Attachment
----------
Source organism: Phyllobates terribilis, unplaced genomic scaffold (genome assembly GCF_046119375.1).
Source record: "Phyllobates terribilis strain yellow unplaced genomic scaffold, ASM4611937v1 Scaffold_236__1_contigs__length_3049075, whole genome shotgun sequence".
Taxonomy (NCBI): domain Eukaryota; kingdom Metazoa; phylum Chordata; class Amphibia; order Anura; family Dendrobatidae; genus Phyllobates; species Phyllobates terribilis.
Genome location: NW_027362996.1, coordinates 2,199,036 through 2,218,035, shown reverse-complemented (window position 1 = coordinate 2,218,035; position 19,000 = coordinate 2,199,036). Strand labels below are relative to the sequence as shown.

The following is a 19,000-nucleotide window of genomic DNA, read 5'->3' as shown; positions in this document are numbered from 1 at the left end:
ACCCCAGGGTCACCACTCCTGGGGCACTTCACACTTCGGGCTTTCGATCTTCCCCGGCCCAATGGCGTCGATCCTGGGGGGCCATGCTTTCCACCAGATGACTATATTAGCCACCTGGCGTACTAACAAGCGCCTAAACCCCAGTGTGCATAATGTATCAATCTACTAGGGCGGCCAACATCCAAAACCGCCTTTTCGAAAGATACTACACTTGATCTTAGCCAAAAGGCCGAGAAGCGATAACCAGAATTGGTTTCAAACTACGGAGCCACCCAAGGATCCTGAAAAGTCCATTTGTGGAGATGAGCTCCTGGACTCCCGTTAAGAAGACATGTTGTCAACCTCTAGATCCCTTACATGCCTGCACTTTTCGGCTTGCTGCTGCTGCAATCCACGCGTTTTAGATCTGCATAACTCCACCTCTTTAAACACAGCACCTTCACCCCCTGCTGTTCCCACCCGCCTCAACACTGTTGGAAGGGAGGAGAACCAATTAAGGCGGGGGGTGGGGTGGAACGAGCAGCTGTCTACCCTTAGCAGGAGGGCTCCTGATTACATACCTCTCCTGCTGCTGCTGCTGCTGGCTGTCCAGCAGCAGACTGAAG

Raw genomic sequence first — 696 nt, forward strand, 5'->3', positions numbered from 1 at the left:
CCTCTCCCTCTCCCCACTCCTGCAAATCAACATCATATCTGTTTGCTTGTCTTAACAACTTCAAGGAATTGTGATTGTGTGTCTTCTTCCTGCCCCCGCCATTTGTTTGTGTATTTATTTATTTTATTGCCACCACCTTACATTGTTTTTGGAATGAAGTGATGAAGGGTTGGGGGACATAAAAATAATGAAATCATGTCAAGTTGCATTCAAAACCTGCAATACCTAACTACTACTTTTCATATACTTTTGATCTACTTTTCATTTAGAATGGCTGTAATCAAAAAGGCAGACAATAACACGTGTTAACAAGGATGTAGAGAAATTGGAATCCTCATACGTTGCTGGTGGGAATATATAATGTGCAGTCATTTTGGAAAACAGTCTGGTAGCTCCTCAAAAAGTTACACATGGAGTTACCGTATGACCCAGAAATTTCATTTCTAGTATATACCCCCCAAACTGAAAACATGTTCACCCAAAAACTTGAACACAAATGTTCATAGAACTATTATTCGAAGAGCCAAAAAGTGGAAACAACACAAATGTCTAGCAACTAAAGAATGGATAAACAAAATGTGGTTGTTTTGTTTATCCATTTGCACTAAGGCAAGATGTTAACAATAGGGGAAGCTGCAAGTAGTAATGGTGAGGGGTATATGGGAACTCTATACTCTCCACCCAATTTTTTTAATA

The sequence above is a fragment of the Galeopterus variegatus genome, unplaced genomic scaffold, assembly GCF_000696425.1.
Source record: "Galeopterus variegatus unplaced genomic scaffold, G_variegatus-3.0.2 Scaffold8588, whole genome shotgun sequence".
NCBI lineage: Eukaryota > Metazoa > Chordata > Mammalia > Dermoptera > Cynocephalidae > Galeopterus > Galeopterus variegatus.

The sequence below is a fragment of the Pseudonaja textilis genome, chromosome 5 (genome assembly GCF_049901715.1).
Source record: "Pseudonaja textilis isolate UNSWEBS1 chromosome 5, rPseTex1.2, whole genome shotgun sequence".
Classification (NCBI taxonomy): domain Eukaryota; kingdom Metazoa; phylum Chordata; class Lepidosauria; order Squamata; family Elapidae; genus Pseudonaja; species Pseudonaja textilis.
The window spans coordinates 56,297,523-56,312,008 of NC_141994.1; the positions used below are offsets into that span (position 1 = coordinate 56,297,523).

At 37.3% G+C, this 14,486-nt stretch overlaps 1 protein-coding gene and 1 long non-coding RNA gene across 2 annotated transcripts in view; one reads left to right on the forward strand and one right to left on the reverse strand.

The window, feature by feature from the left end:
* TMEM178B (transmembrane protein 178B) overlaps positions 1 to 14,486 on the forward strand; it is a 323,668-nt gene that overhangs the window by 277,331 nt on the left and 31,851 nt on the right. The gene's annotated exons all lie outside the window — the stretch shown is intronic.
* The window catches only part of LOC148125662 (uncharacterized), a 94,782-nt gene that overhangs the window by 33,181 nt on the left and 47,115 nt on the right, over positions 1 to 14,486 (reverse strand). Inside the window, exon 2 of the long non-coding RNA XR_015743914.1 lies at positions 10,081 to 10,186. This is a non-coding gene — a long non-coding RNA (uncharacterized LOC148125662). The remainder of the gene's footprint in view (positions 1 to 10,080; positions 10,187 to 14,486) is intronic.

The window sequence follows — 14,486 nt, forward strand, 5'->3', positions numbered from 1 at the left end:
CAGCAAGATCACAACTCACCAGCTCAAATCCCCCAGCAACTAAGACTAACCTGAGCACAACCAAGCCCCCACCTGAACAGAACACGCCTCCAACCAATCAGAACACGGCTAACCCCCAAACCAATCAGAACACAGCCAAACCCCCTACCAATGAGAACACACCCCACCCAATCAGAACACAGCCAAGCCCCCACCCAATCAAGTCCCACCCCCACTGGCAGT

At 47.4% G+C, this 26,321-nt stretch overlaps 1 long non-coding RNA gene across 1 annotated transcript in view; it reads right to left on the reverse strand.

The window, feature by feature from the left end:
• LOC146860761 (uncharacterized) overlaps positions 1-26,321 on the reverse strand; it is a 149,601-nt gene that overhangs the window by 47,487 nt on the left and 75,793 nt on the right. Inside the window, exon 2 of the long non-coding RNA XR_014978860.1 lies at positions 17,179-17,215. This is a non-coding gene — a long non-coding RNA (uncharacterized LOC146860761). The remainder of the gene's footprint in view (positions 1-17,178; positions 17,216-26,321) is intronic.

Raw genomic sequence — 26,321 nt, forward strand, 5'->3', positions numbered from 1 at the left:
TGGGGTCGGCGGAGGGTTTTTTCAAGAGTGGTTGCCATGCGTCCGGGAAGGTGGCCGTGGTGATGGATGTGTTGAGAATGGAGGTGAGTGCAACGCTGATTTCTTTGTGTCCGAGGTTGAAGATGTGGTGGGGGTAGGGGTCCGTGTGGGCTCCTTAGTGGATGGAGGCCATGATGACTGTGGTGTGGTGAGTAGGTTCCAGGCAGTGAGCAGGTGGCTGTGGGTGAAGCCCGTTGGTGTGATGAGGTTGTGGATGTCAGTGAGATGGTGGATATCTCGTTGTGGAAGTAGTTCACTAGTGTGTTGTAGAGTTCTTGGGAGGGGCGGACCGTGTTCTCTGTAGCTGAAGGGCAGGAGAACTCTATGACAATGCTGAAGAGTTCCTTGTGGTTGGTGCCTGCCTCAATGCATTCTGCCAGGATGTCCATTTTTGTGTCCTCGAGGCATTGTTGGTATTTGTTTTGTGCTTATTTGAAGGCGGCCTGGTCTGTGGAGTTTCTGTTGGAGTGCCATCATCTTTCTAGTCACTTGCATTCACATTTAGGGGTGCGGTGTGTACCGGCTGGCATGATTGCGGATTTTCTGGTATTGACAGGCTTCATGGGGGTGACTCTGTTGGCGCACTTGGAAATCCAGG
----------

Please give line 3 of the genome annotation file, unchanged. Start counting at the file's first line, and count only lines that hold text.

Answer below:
Taxonomy (NCBI): domain Eukaryota; kingdom Metazoa; phylum Chordata; class Amphibia; order Anura; family Dendrobatidae; genus Phyllobates; species Phyllobates terribilis.